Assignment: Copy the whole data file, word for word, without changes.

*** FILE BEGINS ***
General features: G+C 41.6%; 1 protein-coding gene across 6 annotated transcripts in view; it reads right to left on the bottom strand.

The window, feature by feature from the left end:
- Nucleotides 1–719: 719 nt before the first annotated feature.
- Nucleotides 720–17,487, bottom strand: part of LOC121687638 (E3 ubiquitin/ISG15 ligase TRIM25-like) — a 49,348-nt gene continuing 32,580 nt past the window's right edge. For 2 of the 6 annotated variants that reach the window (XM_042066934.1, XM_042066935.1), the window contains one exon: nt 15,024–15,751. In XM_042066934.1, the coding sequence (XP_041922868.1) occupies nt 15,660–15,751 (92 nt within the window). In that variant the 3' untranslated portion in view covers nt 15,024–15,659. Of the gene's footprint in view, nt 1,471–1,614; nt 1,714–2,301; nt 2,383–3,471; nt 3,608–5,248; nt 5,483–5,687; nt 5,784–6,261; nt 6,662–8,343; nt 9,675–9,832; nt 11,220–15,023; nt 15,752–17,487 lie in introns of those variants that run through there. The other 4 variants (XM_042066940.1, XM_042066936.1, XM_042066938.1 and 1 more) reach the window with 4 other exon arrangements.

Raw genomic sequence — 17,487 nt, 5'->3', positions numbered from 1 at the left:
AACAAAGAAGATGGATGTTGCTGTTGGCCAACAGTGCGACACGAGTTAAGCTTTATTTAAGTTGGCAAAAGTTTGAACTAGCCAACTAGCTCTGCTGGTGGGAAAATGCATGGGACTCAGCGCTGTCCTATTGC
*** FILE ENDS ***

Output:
General features: G+C 41.6%; 1 protein-coding gene across 6 annotated transcripts in view; it reads right to left on the bottom strand.

The window, feature by feature from the left end:
- Nucleotides 1–719: 719 nt before the first annotated feature.
- Nucleotides 720–17,487, bottom strand: part of LOC121687638 (E3 ubiquitin/ISG15 ligase TRIM25-like) — a 49,348-nt gene continuing 32,580 nt past the window's right edge. For 2 of the 6 annotated variants that reach the window (XM_042066934.1, XM_042066935.1), the window contains one exon: nt 15,024–15,751. In XM_042066934.1, the coding sequence (XP_041922868.1) occupies nt 15,660–15,751 (92 nt within the window). In that variant the 3' untranslated portion in view covers nt 15,024–15,659. Of the gene's footprint in view, nt 1,471–1,614; nt 1,714–2,301; nt 2,383–3,471; nt 3,608–5,248; nt 5,483–5,687; nt 5,784–6,261; nt 6,662–8,343; nt 9,675–9,832; nt 11,220–15,023; nt 15,752–17,487 lie in introns of those variants that run through there. The other 4 variants (XM_042066940.1, XM_042066936.1, XM_042066938.1 and 1 more) reach the window with 4 other exon arrangements.

Raw genomic sequence — 17,487 nt, 5'->3', positions numbered from 1 at the left:
AACAAAGAAGATGGATGTTGCTGTTGGCCAACAGTGCGACACGAGTTAAGCTTTATTTAAGTTGGCAAAAGTTTGAACTAGCCAACTAGCTCTGCTGGTGGGAAAATGCATGGGACTCAGCGCTGTCCTATTGC